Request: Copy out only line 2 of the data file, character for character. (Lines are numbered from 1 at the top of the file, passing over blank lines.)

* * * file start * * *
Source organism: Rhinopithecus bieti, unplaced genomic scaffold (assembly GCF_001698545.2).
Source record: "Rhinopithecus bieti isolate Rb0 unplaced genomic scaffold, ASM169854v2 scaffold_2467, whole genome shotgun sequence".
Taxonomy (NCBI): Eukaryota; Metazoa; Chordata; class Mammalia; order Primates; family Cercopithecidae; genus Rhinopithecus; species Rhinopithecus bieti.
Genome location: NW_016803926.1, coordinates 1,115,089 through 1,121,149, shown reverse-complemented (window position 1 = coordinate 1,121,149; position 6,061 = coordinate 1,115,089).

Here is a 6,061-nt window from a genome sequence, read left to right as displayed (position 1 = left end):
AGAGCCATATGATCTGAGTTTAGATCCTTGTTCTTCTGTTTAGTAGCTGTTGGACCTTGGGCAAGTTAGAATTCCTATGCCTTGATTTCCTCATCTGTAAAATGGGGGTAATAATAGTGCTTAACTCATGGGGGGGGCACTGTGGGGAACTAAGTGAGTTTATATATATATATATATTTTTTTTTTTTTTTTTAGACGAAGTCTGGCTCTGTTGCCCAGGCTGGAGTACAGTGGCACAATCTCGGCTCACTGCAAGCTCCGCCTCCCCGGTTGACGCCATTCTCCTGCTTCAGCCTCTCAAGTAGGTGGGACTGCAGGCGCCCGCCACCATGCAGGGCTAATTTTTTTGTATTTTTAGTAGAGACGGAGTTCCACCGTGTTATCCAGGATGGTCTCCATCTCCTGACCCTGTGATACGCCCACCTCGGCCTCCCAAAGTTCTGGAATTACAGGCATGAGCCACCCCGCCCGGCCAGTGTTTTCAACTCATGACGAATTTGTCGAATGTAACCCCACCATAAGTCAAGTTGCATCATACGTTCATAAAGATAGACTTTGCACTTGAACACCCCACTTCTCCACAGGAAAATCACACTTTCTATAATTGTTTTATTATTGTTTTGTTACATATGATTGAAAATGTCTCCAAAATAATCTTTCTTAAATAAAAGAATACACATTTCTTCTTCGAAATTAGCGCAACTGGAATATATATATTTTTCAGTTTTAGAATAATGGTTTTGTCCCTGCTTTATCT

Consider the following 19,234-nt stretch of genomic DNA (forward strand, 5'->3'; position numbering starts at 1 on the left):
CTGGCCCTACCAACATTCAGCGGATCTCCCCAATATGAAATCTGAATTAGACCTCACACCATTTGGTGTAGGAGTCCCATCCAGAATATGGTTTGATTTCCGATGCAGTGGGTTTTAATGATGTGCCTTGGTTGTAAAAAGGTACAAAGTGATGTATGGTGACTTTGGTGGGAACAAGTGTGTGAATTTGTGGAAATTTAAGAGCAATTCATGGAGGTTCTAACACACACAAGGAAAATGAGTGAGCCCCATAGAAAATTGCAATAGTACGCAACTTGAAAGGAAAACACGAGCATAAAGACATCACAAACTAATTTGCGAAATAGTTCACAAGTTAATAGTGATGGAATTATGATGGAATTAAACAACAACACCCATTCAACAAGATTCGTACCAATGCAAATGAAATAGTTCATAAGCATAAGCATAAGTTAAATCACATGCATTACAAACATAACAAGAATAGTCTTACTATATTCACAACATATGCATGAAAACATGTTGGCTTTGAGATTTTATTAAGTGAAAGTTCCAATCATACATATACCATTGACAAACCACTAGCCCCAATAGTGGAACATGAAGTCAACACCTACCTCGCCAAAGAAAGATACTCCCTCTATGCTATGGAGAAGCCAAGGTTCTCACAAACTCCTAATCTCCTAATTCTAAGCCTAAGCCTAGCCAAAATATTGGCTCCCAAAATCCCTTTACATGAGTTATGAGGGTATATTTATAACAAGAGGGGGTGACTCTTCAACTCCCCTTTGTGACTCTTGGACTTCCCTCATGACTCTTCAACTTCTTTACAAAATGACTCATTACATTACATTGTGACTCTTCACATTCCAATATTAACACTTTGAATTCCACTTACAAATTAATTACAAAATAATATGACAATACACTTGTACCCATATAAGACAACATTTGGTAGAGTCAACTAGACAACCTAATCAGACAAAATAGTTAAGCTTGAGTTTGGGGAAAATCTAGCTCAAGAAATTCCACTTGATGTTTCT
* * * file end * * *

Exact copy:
Source record: "Rhinopithecus bieti isolate Rb0 unplaced genomic scaffold, ASM169854v2 scaffold_2467, whole genome shotgun sequence".